After the employment of the controlling manager of a corporation had been terminated by reason of theft of money from it by him and a criminal proceeding had been commenced against him, a covenant not to compete with the corporation, then made by him as part of an agreement for restitution of the stolen money, was valid and specifically enforceable in equity if reasonably limited in time and space. [716-717]

A covenant by a former manager of a corporation operating a highly competitive business on a national scale, not to compete with it in numerous designated States for a period of three years, was reasonably limited in space and time. [717-718]

A promissory note payable to a corporation, given by the maker "as collateral to guarantee . . . [his] compliance" with a covenant simultaneously made by him not to compete with the corporation, did not prevent the corporation from maintaining a suit in equity for specific performance of the covenant. [718-719]

BILL IN EQUITY, filed in the Superior Court on May 2, 1960.

The suit was heard by Lurie, J., on a master's report.

Robert J. De Giacomo, (James R. De Giacomo with him,) for the defendant.

Alan J. Dimond, (Robert I. Ectman with him,) for the plaintiffs.


KIRK, J. The defendant appeals from an interlocutory decree confirming a master's report and from a final decree enjoining him until November 16, 1962, from engaging directly or indirectly for himself or for others in the business of selling certain types of plastic goods within twenty-six designated States of the United States.

The master, whose report was based upon a stipulation and uncontroverted evidence offered by the plaintiffs, established

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the following: The plaintiffs are allied corporations engaged in the business of manufacturing and selling narrow fabrics cut from nylon plastic and imitation leather piece goods, including weltings and automobile and furniture trimmings. The defendant was general manager and sales manager of both corporations. He had been employed by the plaintiff Novelty Bias Binding Co. since 1950; and thereafter upon the formation of the plaintiff Novelty Plastics, Inc., was employed by it and became a stockholder and director. The plaintiffs have developed detailed confidential processes which were kept secret from their customers and competitors. The defendant was the controlling factor in both corporations. He controlled and supervised the confidential material, plans, and method of trade, the sales, sales forces, and confidential relations with commission men, the procurement and purchase of material, and the formulae and processes of manufacture. The business of the plaintiffs is highly competitive, and was conducted on a national scale during the time of the defendant's employment.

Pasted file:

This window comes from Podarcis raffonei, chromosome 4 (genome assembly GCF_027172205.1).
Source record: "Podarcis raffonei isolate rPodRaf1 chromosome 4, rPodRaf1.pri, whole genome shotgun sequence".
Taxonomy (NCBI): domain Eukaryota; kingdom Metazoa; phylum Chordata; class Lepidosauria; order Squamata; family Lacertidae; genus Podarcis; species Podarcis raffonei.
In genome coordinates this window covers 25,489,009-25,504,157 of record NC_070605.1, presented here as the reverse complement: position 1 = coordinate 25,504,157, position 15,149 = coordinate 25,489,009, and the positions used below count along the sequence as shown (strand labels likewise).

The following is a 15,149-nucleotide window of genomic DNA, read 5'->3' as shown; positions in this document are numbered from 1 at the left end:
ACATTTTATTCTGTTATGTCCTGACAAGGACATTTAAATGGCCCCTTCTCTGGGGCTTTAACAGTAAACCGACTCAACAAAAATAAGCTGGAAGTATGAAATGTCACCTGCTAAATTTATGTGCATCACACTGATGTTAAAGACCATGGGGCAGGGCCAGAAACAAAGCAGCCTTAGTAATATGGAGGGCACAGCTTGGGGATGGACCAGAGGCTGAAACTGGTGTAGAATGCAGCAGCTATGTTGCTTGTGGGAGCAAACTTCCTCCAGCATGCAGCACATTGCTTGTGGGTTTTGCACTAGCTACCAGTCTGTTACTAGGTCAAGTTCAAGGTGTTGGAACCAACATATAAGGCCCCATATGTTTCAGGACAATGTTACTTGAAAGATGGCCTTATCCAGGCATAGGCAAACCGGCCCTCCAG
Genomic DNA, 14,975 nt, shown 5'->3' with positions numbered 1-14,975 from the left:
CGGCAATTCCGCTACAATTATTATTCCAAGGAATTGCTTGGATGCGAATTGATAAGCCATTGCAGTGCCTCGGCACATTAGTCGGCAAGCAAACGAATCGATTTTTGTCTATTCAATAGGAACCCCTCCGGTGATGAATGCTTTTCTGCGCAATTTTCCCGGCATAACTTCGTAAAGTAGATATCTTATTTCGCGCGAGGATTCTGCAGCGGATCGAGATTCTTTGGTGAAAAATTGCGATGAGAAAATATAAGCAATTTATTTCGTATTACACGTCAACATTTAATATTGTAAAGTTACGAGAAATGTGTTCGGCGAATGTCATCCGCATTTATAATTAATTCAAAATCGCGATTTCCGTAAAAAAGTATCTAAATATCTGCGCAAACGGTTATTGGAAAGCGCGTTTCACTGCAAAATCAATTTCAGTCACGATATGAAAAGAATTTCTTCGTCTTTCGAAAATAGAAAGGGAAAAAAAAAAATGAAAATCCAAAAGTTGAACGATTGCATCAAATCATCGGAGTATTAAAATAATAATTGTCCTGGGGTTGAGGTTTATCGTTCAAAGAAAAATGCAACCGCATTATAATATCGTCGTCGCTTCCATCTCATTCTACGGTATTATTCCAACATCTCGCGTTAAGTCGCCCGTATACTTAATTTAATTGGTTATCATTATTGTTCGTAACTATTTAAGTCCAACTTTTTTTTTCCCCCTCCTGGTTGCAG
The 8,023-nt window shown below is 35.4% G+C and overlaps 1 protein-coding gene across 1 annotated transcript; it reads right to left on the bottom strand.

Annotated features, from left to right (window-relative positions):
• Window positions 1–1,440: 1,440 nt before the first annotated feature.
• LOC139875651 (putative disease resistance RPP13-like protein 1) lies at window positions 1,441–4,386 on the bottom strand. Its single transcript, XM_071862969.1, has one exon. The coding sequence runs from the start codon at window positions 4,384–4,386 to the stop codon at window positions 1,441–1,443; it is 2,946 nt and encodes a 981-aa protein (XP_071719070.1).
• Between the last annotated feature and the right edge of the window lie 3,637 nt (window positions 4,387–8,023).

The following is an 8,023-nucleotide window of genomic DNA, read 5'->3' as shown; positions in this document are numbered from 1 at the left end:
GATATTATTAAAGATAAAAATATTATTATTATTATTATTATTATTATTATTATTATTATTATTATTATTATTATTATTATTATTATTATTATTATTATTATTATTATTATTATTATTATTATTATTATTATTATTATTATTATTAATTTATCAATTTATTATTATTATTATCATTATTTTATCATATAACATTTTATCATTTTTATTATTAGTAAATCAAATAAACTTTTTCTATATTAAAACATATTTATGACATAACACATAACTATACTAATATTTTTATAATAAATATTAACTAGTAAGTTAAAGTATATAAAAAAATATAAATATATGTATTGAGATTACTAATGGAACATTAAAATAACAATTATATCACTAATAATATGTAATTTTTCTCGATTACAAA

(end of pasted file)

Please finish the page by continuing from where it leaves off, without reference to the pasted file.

The defendant's employment was terminated in 1959 because it was discovered that since 1952 he had embezzled from the plaintiffs a sum in excess of $130,000. Criminal proceedings were commenced in a District Court. On November 16, 1959, as part of an agreement to make restitution prepared by the defendant's counsel, the defendant agreed not to disclose any secret knowledge or confidential information entrusted to him during his employment and to refrain from competition with the plaintiffs within twenty-eight named States for a period of three years. He also signed a note for $30,000, payable to the plaintiffs, to be held in escrow pending compliance with the restrictive covenants. The agreement was filed in the court where the criminal proceedings had been brought.

The defendant sought employment with competitors of the plaintiffs and obtained such employment in New York on March 10, 1960. He solicited business from customers of the plaintiffs and made available to his present employer

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some of the secret and confidential processes of the plaintiffs.

The master found that the restrictive agreement was reasonable as to time and territory.

The question presented is whether the contract is enforceable in so far as it restricts the defendant from competing with the plaintiffs. It has been long settled in this Commonwealth that a covenant inserted in a contract for personal service restricting trade or competition or freedom of employment is not invalid and may be enforced in equity provided it is necessary for the protection of the employer, is reasonably limited in time and space, and is consonant with the public interest. What is reasonable depends on the facts in each case. Economy Grocery Stores Corp. v. McMenamy, 290 Mass. 549 , 551. Metropolitan Ice Co. v. Ducas, 291 Mass. 403 , 404-405. New England Tree Expert Co. Inc. v. Russell, 306 Mass. 504 , 508-509. Cedric G. Chase Photographic Laboratories, Inc. v. Hennessey, 327 Mass. 137 , 139. See Abramson v. Blackman, 340 Mass. 714 , 715.